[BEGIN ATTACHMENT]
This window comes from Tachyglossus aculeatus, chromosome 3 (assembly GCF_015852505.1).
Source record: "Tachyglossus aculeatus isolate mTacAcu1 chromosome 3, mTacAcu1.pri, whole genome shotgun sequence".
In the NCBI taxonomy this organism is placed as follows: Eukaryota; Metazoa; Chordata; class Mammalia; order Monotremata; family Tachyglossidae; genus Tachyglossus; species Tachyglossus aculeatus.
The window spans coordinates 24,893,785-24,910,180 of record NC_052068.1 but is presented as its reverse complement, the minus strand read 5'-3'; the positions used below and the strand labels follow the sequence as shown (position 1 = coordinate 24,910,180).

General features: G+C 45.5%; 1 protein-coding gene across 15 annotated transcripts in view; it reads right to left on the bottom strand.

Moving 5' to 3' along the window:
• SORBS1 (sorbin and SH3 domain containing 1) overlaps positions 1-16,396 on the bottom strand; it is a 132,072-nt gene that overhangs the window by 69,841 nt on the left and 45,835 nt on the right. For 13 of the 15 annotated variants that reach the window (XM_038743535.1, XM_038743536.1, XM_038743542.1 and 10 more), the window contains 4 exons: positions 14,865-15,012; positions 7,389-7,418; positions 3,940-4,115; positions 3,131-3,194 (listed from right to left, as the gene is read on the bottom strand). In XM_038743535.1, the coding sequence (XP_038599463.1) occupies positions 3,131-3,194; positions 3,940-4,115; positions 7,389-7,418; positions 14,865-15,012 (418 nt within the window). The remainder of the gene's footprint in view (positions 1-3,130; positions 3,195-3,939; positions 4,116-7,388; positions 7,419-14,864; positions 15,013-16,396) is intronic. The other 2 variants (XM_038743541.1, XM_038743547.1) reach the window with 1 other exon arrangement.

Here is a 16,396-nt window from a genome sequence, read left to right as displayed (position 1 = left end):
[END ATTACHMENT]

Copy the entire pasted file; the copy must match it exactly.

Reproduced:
This window comes from Tachyglossus aculeatus, chromosome 3 (assembly GCF_015852505.1).
Source record: "Tachyglossus aculeatus isolate mTacAcu1 chromosome 3, mTacAcu1.pri, whole genome shotgun sequence".
In the NCBI taxonomy this organism is placed as follows: Eukaryota; Metazoa; Chordata; class Mammalia; order Monotremata; family Tachyglossidae; genus Tachyglossus; species Tachyglossus aculeatus.
The window spans coordinates 24,893,785-24,910,180 of record NC_052068.1 but is presented as its reverse complement, the minus strand read 5'-3'; the positions used below and the strand labels follow the sequence as shown (position 1 = coordinate 24,910,180).

General features: G+C 45.5%; 1 protein-coding gene across 15 annotated transcripts in view; it reads right to left on the bottom strand.

Moving 5' to 3' along the window:
• SORBS1 (sorbin and SH3 domain containing 1) overlaps positions 1-16,396 on the bottom strand; it is a 132,072-nt gene that overhangs the window by 69,841 nt on the left and 45,835 nt on the right. For 13 of the 15 annotated variants that reach the window (XM_038743535.1, XM_038743536.1, XM_038743542.1 and 10 more), the window contains 4 exons: positions 14,865-15,012; positions 7,389-7,418; positions 3,940-4,115; positions 3,131-3,194 (listed from right to left, as the gene is read on the bottom strand). In XM_038743535.1, the coding sequence (XP_038599463.1) occupies positions 3,131-3,194; positions 3,940-4,115; positions 7,389-7,418; positions 14,865-15,012 (418 nt within the window). The remainder of the gene's footprint in view (positions 1-3,130; positions 3,195-3,939; positions 4,116-7,388; positions 7,419-14,864; positions 15,013-16,396) is intronic. The other 2 variants (XM_038743541.1, XM_038743547.1) reach the window with 1 other exon arrangement.

Here is a 16,396-nt window from a genome sequence, read left to right as displayed (position 1 = left end):